22. 22. axial coding<br />In the second phase, axial coding, researchers relate categories to their subcategories by coding around the axis of a single category at a time, linking categories at the level of dimensions and properties. In this phase, the extent to which a category fits the data should be checked. In axial coding, cumulative knowledge is produced about the relationship between the focal category and others.<br />
  23. 23. selective coding<br />The third phase, selective coding, comprises coding systematically for those core categories that best hold categories together as a coherent framework. In this phase, researchers refine these categories and integrate them into a parsimonious theory. Selective coding is a process of searching for the main problem<br />
  24. 24. Discussion and conclusions<br />We have attempted to distinguish this chapter from many prior grounded theory methodology reviews primarily by two means:<br />First, we have presented an explicit discussion on how the paradigmatic position of grounded theory can be and has been viewed, and how these views affect the use of grounded theory.We have purposefully presented this discussion to allow for linking our approach better to the entire array of potential approaches to grounded theory.<br />
  25. 25. Discussion and conclusions<br />Second, we particularly discussed grounded theory as a research methodology within the entrepreneurship domain. We facilitated our discussion by looking at an analysis of 42 prior papers that presented grounded theory-based entrepreneurship research.<br />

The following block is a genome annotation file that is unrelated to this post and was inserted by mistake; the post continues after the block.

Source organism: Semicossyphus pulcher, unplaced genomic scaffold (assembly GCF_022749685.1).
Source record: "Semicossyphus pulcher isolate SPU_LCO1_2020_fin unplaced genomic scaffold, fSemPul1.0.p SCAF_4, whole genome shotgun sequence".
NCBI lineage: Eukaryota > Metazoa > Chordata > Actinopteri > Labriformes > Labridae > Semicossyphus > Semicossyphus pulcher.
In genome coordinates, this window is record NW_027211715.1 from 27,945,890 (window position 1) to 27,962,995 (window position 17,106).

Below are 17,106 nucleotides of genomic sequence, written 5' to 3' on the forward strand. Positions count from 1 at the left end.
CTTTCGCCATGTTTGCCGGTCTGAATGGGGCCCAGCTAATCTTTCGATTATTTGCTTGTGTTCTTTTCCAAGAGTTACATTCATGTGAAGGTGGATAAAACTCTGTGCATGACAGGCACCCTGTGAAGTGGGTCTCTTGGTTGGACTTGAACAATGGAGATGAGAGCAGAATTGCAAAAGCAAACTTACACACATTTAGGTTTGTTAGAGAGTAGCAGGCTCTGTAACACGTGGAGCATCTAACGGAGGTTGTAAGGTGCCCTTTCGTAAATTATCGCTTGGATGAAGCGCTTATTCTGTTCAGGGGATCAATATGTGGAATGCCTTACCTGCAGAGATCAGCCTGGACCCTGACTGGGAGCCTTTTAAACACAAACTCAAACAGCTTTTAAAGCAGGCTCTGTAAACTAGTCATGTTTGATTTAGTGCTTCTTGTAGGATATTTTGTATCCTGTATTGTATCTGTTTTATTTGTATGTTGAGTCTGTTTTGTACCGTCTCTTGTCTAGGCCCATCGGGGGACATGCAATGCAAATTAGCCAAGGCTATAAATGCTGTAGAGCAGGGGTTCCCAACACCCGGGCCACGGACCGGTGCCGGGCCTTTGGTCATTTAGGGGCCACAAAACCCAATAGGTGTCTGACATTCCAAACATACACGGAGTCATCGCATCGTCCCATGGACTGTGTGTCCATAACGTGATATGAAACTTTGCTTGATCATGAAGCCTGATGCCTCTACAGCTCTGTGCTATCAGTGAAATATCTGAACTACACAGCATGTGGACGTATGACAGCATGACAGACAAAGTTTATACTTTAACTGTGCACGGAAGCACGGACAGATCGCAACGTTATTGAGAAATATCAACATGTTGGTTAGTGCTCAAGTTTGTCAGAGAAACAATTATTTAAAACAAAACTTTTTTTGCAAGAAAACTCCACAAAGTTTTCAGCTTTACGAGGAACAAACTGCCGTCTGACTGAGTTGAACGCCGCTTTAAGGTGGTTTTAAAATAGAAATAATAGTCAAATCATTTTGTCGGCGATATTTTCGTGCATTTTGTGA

26. 26. most important areas<br />The most important areas that call for improvement are:<br />(1) presenting a justification for using the grounded theory methodology<br />(2) carefully planning and conducting appropriate sampling<br />(3) using a rigorous and systematic analysis process and describing the process to the reader<br />(4) explicitly assessing the quality of research in the report.<br />
  27. 27. Building theory is imperative for knowledge creation. It constantly complements testing theory; some form of theory-building is, in fact, a necessary antecedent for testing. Based on our discussion of the feasibility of grounded theory, we encourage entrepreneurship scholars to explore the potential of their research questions to accommodate rigorous grounded theory research and to dare to go on using this methodology with all research problems that could benefit from building theory and that allow for empirical inquiry.<br />
  28. 28. THE END<br />